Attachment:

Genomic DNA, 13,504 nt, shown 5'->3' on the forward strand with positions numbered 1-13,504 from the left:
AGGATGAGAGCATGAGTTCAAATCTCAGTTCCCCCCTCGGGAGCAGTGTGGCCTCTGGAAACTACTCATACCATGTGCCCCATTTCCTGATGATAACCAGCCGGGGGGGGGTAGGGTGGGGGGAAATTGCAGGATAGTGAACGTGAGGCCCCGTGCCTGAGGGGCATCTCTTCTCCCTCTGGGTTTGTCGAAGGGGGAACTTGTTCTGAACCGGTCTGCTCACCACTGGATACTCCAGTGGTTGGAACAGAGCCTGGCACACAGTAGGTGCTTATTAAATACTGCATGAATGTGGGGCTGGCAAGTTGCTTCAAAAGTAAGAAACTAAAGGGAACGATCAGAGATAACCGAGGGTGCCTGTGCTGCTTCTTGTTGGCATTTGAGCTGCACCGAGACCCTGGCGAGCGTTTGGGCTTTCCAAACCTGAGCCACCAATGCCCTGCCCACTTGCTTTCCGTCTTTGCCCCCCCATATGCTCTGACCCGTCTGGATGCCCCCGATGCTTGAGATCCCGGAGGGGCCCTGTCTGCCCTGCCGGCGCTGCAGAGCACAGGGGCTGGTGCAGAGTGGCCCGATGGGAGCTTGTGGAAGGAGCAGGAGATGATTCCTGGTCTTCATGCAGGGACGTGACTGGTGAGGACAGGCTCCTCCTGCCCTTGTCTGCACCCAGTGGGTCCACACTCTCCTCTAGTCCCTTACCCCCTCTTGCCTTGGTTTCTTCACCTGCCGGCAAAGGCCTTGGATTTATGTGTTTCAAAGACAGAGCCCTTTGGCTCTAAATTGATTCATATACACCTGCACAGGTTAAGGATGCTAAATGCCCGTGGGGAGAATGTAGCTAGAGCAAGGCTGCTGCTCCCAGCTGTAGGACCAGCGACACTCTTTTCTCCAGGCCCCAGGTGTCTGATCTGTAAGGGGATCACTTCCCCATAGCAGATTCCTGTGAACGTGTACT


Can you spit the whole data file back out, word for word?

Genomic DNA, 13,504 nt, shown 5'->3' on the forward strand with positions numbered 1-13,504 from the left:
AGGATGAGAGCATGAGTTCAAATCTCAGTTCCCCCCTCGGGAGCAGTGTGGCCTCTGGAAACTACTCATACCATGTGCCCCATTTCCTGATGATAACCAGCCGGGGGGGGGTAGGGTGGGGGGAAATTGCAGGATAGTGAACGTGAGGCCCCGTGCCTGAGGGGCATCTCTTCTCCCTCTGGGTTTGTCGAAGGGGGAACTTGTTCTGAACCGGTCTGCTCACCACTGGATACTCCAGTGGTTGGAACAGAGCCTGGCACACAGTAGGTGCTTATTAAATACTGCATGAATGTGGGGCTGGCAAGTTGCTTCAAAAGTAAGAAACTAAAGGGAACGATCAGAGATAACCGAGGGTGCCTGTGCTGCTTCTTGTTGGCATTTGAGCTGCACCGAGACCCTGGCGAGCGTTTGGGCTTTCCAAACCTGAGCCACCAATGCCCTGCCCACTTGCTTTCCGTCTTTGCCCCCCCATATGCTCTGACCCGTCTGGATGCCCCCGATGCTTGAGATCCCGGAGGGGCCCTGTCTGCCCTGCCGGCGCTGCAGAGCACAGGGGCTGGTGCAGAGTGGCCCGATGGGAGCTTGTGGAAGGAGCAGGAGATGATTCCTGGTCTTCATGCAGGGACGTGACTGGTGAGGACAGGCTCCTCCTGCCCTTGTCTGCACCCAGTGGGTCCACACTCTCCTCTAGTCCCTTACCCCCTCTTGCCTTGGTTTCTTCACCTGCCGGCAAAGGCCTTGGATTTATGTGTTTCAAAGACAGAGCCCTTTGGCTCTAAATTGATTCATATACACCTGCACAGGTTAAGGATGCTAAATGCCCGTGGGGAGAATGTAGCTAGAGCAAGGCTGCTGCTCCCAGCTGTAGGACCAGCGACACTCTTTTCTCCAGGCCCCAGGTGTCTGATCTGTAAGGGGATCACTTCCCCATAGCAGATTCCTGTGAACGTGTACT